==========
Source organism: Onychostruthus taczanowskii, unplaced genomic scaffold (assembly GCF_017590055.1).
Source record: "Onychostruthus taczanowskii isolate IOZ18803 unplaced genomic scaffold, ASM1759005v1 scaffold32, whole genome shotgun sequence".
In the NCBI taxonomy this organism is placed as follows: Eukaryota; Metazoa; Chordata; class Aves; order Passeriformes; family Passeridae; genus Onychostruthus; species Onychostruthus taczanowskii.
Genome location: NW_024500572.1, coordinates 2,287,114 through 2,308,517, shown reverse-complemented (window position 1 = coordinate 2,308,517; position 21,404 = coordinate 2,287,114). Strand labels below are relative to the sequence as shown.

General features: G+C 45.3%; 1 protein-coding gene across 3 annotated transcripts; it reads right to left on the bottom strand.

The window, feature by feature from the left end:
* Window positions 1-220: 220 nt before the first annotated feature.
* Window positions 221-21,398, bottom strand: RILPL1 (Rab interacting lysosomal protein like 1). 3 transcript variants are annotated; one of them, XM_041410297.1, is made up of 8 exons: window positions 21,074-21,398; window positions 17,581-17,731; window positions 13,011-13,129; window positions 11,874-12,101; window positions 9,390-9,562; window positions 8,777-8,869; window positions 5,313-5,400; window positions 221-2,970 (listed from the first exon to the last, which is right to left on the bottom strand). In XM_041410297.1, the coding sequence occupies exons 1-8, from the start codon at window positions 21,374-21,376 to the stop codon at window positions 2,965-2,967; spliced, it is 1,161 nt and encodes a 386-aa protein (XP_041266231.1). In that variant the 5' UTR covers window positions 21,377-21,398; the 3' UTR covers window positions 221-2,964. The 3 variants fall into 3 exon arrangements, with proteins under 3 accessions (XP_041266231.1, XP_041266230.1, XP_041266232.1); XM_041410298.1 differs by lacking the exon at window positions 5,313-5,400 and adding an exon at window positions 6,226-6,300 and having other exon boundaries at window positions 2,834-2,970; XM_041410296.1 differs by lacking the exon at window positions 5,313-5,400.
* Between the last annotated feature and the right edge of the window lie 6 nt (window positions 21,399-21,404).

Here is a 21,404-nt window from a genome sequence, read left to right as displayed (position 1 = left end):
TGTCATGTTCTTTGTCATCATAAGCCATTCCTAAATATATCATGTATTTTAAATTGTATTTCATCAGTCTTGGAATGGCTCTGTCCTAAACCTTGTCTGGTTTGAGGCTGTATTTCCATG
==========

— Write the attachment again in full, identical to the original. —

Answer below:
Source organism: Onychostruthus taczanowskii, unplaced genomic scaffold (assembly GCF_017590055.1).
Source record: "Onychostruthus taczanowskii isolate IOZ18803 unplaced genomic scaffold, ASM1759005v1 scaffold32, whole genome shotgun sequence".
In the NCBI taxonomy this organism is placed as follows: Eukaryota; Metazoa; Chordata; class Aves; order Passeriformes; family Passeridae; genus Onychostruthus; species Onychostruthus taczanowskii.
Genome location: NW_024500572.1, coordinates 2,287,114 through 2,308,517, shown reverse-complemented (window position 1 = coordinate 2,308,517; position 21,404 = coordinate 2,287,114). Strand labels below are relative to the sequence as shown.

General features: G+C 45.3%; 1 protein-coding gene across 3 annotated transcripts; it reads right to left on the bottom strand.

The window, feature by feature from the left end:
* Window positions 1-220: 220 nt before the first annotated feature.
* Window positions 221-21,398, bottom strand: RILPL1 (Rab interacting lysosomal protein like 1). 3 transcript variants are annotated; one of them, XM_041410297.1, is made up of 8 exons: window positions 21,074-21,398; window positions 17,581-17,731; window positions 13,011-13,129; window positions 11,874-12,101; window positions 9,390-9,562; window positions 8,777-8,869; window positions 5,313-5,400; window positions 221-2,970 (listed from the first exon to the last, which is right to left on the bottom strand). In XM_041410297.1, the coding sequence occupies exons 1-8, from the start codon at window positions 21,374-21,376 to the stop codon at window positions 2,965-2,967; spliced, it is 1,161 nt and encodes a 386-aa protein (XP_041266231.1). In that variant the 5' UTR covers window positions 21,377-21,398; the 3' UTR covers window positions 221-2,964. The 3 variants fall into 3 exon arrangements, with proteins under 3 accessions (XP_041266231.1, XP_041266230.1, XP_041266232.1); XM_041410298.1 differs by lacking the exon at window positions 5,313-5,400 and adding an exon at window positions 6,226-6,300 and having other exon boundaries at window positions 2,834-2,970; XM_041410296.1 differs by lacking the exon at window positions 5,313-5,400.
* Between the last annotated feature and the right edge of the window lie 6 nt (window positions 21,399-21,404).

Here is a 21,404-nt window from a genome sequence, read left to right as displayed (position 1 = left end):
TGTCATGTTCTTTGTCATCATAAGCCATTCCTAAATATATCATGTATTTTAAATTGTATTTCATCAGTCTTGGAATGGCTCTGTCCTAAACCTTGTCTGGTTTGAGGCTGTATTTCCATG